A deficit of respect
He acknowledges that the rhetoric he uses in his YouTube video is “aggressive,” but he insists that he rejects separatism. “I wanted to say that people are fed up,” Petrov told Meduza, adding that Russia neglects the Far East and disrespects its residents. Groceries, fuel, everything is more expensive in Khabarovsk, he says, and that’s reason enough for many people to want to leave. He believes that Moscow aggravates these difficulties by ignoring local political initiatives and sending outsiders to manage the region’s affairs.
Losing his position in the government was hard, Petrov says. “I loved my job,” he told Meduza, explaining that he’s worked as a supervisor at different institutions for more than 20 years. After 1999, following two years in the Army, Petrov was a sales manager at several major foreign companies selling consumer packaged goods, including Cadbury, Dirol, and Craft. These jobs gave him the chance to travel widely throughout Russia. “I know how people live,” Petrov says. “So why in a place like Lithuania, where there’s nothing, are people living better than they do in our region with all its resources?”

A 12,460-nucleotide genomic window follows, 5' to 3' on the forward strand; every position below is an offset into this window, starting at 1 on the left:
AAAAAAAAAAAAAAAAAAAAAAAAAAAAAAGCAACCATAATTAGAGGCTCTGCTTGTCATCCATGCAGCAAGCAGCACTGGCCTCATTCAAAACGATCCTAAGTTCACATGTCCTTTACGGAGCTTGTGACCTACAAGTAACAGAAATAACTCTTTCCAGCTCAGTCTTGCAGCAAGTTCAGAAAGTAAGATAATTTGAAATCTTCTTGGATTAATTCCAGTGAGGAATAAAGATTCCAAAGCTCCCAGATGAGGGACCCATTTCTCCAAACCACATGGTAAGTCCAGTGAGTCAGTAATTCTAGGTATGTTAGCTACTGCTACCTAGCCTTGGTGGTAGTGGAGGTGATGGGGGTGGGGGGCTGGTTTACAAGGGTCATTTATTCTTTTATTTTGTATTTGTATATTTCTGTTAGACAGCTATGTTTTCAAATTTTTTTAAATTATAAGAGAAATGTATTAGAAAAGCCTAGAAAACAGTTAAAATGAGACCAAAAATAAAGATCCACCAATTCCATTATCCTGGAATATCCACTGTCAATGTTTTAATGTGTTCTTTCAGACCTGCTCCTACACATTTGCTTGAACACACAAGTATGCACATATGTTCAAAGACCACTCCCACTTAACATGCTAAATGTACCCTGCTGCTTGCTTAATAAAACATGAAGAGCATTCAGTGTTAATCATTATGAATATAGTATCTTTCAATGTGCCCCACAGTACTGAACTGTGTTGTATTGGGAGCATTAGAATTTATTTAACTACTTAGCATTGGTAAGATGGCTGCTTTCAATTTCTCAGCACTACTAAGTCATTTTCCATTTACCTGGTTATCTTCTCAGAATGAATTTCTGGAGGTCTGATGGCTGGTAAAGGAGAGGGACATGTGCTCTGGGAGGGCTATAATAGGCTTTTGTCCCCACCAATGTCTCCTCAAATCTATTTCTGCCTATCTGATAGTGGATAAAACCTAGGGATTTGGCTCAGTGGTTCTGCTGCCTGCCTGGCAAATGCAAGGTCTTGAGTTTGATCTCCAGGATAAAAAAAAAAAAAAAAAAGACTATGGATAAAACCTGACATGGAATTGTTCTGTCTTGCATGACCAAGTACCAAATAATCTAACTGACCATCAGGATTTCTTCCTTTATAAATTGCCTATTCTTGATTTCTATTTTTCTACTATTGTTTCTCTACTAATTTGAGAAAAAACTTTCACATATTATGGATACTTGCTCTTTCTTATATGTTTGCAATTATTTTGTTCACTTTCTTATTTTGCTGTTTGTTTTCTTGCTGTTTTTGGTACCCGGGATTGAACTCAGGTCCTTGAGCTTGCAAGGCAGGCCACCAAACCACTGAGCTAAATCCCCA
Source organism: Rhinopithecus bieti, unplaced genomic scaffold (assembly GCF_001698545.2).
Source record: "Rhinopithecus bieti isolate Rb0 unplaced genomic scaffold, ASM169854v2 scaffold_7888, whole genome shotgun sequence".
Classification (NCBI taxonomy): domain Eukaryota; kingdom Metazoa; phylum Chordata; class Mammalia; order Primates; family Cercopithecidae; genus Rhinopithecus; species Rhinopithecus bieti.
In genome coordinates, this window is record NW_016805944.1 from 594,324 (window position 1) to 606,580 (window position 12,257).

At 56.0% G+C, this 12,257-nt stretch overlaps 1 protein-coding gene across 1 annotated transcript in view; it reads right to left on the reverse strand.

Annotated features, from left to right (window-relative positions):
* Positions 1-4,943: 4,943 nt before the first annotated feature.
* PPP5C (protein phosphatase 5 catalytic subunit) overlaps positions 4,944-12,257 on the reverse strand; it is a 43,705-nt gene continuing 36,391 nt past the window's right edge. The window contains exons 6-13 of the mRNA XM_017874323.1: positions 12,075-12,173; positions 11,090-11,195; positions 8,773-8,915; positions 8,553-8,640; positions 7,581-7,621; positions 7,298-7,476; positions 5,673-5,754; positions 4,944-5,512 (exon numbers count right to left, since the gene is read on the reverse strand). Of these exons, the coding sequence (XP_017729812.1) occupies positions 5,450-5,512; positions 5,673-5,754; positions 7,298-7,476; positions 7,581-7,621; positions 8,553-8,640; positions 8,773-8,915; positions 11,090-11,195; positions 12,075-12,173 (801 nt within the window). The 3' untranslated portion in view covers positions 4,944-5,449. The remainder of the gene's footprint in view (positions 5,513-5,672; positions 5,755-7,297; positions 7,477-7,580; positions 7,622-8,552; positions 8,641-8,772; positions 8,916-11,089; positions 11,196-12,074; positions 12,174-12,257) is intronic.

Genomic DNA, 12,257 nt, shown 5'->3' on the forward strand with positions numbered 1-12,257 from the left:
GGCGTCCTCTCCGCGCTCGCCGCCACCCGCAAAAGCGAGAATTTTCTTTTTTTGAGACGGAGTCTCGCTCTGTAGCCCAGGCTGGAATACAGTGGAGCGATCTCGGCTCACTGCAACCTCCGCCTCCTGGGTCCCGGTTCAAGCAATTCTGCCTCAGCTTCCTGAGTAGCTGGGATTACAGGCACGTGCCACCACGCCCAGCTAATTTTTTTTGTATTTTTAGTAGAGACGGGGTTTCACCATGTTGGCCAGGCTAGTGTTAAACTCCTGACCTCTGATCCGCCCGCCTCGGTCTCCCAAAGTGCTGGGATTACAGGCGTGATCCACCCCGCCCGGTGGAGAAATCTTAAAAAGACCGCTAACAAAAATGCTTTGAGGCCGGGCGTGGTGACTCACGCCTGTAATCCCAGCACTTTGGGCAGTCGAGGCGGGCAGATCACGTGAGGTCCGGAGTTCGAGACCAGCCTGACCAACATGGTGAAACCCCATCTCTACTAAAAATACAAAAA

It hasn’t all been sales management and cross-country trips for Andrey Petrov. For the past four years, he’s run for various elected offices in Khabarovsk as a member of the Greens, winning incrementally more votes with each campaign. In last year’s State Duma race, he got about four percent of the electorate — nearly 15,000 people. “That means people believe in us and that’s good, too,” he says, pointing out that the Greens lack real financing.